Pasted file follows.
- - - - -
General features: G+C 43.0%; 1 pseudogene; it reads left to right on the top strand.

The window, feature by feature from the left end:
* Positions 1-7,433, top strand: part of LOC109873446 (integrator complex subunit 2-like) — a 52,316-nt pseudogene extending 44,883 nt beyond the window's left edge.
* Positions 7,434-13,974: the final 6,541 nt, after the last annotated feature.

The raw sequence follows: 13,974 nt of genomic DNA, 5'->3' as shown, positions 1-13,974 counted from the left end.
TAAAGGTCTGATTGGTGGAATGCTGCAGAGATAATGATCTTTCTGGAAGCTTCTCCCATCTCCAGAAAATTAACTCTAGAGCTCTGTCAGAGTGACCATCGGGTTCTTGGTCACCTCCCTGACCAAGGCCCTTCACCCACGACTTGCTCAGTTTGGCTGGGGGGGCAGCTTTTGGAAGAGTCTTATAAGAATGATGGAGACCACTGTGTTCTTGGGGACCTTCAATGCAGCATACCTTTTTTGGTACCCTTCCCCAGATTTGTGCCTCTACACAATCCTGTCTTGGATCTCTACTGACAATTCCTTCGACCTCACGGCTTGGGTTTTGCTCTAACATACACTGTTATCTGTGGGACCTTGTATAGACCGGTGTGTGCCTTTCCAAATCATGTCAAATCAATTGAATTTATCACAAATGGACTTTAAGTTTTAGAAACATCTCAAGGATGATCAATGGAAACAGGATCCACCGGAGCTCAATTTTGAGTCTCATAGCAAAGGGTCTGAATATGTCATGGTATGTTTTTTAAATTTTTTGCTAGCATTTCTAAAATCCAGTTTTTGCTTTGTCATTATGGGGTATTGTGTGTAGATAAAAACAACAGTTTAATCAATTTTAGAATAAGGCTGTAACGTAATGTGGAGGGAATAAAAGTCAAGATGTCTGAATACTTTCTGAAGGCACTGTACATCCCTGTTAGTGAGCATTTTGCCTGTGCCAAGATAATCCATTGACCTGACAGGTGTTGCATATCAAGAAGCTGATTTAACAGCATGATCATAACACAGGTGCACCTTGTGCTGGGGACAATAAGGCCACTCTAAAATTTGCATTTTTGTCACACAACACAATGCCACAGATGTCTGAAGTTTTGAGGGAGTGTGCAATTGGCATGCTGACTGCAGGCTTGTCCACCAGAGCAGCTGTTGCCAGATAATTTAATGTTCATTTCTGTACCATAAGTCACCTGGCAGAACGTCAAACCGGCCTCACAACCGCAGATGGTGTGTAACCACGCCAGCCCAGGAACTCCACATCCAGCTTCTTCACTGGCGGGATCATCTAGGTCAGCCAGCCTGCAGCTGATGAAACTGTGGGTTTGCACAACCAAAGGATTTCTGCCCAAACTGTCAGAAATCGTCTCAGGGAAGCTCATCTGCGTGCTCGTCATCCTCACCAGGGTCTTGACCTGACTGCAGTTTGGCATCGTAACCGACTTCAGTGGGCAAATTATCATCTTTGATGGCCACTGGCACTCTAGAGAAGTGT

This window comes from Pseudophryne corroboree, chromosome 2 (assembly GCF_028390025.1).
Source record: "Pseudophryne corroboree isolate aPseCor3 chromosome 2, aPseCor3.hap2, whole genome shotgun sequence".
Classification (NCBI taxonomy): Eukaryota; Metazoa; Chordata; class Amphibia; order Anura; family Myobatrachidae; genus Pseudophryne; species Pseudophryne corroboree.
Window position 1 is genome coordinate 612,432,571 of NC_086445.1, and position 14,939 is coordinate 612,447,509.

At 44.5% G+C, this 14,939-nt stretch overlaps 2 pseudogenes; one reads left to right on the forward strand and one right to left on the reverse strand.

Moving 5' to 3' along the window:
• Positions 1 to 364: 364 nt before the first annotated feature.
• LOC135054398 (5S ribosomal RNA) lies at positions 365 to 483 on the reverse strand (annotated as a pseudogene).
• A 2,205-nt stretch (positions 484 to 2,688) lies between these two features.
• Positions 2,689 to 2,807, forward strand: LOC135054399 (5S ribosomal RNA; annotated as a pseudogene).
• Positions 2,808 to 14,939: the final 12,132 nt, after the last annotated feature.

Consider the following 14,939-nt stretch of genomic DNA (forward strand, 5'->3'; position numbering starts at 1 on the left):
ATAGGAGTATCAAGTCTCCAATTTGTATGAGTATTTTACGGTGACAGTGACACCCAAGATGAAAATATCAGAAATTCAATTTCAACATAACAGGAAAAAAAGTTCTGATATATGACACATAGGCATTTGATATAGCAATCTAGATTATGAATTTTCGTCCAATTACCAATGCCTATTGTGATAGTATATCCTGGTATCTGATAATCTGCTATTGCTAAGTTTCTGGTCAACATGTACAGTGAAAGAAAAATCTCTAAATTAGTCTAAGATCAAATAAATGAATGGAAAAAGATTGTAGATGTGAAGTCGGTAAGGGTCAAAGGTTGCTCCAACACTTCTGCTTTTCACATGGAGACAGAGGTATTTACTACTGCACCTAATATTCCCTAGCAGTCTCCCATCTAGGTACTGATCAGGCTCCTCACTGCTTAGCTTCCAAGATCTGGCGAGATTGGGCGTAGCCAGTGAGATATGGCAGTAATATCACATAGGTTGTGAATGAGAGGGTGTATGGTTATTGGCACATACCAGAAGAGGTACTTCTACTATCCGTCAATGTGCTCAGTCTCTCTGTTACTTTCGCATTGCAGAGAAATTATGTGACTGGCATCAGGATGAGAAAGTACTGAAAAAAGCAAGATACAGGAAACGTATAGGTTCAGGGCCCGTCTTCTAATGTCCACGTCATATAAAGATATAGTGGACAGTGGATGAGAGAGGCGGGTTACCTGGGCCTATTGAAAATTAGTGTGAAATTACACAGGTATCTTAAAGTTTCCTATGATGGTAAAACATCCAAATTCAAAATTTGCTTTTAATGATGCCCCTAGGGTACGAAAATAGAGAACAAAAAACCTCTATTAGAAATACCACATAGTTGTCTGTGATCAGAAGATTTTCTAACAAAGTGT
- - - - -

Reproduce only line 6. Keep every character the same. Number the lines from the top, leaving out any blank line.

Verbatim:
TAAAGGTCTGATTGGTGGAATGCTGCAGAGATAATGATCTTTCTGGAAGCTTCTCCCATCTCCAGAAAATTAACTCTAGAGCTCTGTCAGAGTGACCATCGGGTTCTTGGTCACCTCCCTGACCAAGGCCCTTCACCCACGACTTGCTCAGTTTGGCTGGGGGGGCAGCTTTTGGAAGAGTCTTATAAGAATGATGGAGACCACTGTGTTCTTGGGGACCTTCAATGCAGCATACCTTTTTTGGTACCCTTCCCCAGATTTGTGCCTCTACACAATCCTGTCTTGGATCTCTACTGACAATTCCTTCGACCTCACGGCTTGGGTTTTGCTCTAACATACACTGTTATCTGTGGGACCTTGTATAGACCGGTGTGTGCCTTTCCAAATCATGTCAAATCAATTGAATTTATCACAAATGGACTTTAAGTTTTAGAAACATCTCAAGGATGATCAATGGAAACAGGATCCACCGGAGCTCAATTTTGAGTCTCATAGCAAAGGGTCTGAATATGTCATGGTATGTTTTTTAAATTTTTTGCTAGCATTTCTAAAATCCAGTTTTTGCTTTGTCATTATGGGGTATTGTGTGTAGATAAAAACAACAGTTTAATCAATTTTAGAATAAGGCTGTAACGTAATGTGGAGGGAATAAAAGTCAAGATGTCTGAATACTTTCTGAAGGCACTGTACATCCCTGTTAGTGAGCATTTTGCCTGTGCCAAGATAATCCATTGACCTGACAGGTGTTGCATATCAAGAAGCTGATTTAACAGCATGATCATAACACAGGTGCACCTTGTGCTGGGGACAATAAGGCCACTCTAAAATTTGCATTTTTGTCACACAACACAATGCCACAGATGTCTGAAGTTTTGAGGGAGTGTGCAATTGGCATGCTGACTGCAGGCTTGTCCACCAGAGCAGCTGTTGCCAGATAATTTAATGTTCATTTCTGTACCATAAGTCACCTGGCAGAACGTCAAACCGGCCTCACAACCGCAGATGGTGTGTAACCACGCCAGCCCAGGAACTCCACATCCAGCTTCTTCACTGGCGGGATCATCTAGGTCAGCCAGCCTGCAGCTGATGAAACTGTGGGTTTGCACAACCAAAGGATTTCTGCCCAAACTGTCAGAAATCGTCTCAGGGAAGCTCATCTGCGTGCTCGTCATCCTCACCAGGGTCTTGACCTGACTGCAGTTTGGCATCGTAACCGACTTCAGTGGGCAAATTATCATCTTTGATGGCCACTGGCACTCTAGAGAAGTGT